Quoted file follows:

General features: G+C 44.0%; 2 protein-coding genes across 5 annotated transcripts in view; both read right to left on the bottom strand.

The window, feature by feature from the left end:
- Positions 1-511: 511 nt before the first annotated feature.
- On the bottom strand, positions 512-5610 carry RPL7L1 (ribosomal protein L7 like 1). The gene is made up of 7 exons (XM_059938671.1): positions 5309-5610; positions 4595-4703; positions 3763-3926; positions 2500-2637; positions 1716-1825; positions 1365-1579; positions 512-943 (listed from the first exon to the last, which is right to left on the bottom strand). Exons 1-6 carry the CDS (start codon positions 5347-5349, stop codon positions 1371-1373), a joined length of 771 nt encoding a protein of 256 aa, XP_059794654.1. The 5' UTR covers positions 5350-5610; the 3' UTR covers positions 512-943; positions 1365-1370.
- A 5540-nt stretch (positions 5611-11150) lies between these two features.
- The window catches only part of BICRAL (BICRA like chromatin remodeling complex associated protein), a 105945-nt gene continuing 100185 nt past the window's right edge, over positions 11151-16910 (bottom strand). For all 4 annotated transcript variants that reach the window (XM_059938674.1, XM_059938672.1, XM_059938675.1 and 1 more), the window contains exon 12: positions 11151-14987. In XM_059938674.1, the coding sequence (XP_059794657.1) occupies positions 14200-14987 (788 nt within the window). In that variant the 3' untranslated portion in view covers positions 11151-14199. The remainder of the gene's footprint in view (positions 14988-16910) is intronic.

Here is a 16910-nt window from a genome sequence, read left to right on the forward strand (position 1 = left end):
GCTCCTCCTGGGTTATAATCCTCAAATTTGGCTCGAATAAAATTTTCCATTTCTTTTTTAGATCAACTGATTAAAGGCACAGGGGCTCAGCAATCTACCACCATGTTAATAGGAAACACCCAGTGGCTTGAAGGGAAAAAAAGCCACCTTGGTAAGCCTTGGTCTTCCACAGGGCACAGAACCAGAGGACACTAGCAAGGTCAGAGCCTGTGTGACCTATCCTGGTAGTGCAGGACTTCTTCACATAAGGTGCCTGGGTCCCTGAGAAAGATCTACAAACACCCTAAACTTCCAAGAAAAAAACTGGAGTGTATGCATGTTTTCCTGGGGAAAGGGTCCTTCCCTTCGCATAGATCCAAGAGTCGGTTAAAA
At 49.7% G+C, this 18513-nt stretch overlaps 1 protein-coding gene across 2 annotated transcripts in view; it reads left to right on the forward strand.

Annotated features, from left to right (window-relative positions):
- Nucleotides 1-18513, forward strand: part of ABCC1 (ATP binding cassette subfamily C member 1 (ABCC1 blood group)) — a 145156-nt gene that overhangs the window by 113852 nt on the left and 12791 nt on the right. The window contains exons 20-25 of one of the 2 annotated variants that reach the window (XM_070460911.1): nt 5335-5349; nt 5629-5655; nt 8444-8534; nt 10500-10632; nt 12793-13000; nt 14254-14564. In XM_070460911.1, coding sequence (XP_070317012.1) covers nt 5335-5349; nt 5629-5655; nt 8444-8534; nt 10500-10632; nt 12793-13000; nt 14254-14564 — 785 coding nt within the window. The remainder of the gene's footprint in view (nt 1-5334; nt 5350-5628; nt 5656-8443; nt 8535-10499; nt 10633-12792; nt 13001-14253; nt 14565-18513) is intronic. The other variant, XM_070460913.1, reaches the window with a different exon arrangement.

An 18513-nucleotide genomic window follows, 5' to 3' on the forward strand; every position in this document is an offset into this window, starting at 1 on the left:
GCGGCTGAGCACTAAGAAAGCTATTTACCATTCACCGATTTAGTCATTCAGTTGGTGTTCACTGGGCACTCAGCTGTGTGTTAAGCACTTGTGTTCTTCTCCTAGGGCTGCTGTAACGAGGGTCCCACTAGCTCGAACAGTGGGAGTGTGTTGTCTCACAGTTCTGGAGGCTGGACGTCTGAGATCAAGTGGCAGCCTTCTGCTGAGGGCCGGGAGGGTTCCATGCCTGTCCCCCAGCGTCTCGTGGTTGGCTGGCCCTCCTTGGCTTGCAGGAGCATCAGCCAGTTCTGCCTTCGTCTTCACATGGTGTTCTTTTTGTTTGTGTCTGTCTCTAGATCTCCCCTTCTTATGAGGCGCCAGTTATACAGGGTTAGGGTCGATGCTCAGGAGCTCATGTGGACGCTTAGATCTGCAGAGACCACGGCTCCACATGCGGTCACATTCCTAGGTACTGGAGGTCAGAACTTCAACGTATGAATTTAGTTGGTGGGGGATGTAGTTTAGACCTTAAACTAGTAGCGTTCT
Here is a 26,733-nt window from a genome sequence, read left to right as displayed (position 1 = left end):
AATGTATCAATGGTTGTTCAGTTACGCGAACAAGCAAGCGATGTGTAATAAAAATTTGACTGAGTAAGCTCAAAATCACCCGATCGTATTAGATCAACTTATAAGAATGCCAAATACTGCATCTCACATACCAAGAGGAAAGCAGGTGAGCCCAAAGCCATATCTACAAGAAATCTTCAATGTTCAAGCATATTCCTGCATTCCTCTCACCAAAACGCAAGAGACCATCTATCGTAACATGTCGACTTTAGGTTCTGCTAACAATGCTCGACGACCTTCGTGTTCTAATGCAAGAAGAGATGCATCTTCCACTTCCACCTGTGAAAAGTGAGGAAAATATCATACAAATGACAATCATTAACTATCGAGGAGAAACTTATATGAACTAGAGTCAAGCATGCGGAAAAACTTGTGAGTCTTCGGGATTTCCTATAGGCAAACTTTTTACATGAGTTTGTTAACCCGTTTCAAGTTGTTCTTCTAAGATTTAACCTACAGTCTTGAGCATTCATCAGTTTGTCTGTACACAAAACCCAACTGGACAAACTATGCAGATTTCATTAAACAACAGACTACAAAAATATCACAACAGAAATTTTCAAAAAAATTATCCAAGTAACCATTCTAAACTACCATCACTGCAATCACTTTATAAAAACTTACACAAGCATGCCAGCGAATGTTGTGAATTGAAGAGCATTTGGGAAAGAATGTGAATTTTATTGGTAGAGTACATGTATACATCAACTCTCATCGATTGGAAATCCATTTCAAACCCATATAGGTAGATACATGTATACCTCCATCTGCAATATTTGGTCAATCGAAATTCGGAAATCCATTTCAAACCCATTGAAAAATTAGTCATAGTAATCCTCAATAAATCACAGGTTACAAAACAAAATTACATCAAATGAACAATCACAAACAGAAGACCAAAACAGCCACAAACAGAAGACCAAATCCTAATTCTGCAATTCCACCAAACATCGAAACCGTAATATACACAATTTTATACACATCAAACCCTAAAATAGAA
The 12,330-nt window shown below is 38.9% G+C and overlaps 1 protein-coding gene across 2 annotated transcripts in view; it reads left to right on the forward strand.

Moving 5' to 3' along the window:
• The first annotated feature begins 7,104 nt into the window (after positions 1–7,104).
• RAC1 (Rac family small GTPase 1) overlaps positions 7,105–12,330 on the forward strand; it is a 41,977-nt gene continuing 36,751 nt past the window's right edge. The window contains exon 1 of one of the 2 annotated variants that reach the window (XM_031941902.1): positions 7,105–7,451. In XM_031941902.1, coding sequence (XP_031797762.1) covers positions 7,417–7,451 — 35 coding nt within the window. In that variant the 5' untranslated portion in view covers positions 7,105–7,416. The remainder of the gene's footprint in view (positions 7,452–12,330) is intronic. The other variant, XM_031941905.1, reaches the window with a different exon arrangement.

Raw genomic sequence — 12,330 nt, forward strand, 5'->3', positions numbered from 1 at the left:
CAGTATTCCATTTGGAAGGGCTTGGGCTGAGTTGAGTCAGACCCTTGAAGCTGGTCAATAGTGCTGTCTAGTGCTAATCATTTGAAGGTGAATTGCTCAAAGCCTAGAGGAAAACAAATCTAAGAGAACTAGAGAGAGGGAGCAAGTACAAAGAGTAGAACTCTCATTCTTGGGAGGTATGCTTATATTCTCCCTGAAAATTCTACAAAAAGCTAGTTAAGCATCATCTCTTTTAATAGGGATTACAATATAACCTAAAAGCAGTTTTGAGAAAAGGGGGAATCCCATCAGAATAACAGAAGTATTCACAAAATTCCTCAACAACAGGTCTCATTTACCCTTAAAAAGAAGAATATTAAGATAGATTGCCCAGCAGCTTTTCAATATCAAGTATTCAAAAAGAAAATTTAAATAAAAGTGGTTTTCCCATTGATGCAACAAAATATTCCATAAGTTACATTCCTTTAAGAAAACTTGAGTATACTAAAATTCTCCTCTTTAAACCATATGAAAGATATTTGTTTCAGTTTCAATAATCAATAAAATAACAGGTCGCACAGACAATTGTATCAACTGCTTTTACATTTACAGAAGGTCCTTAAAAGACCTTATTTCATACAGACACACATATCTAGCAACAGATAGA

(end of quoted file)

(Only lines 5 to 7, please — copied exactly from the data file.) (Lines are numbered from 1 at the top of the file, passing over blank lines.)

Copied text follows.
- A 5540-nt stretch (positions 5611-11150) lies between these two features.
- The window catches only part of BICRAL (BICRA like chromatin remodeling complex associated protein), a 105945-nt gene continuing 100185 nt past the window's right edge, over positions 11151-16910 (bottom strand). For all 4 annotated transcript variants that reach the window (XM_059938674.1, XM_059938672.1, XM_059938675.1 and 1 more), the window contains exon 12: positions 11151-14987. In XM_059938674.1, the coding sequence (XP_059794657.1) occupies positions 14200-14987 (788 nt within the window). In that variant the 3' untranslated portion in view covers positions 11151-14199. The remainder of the gene's footprint in view (positions 14988-16910) is intronic.

Here is a 16910-nt window from a genome sequence, read left to right on the forward strand (position 1 = left end):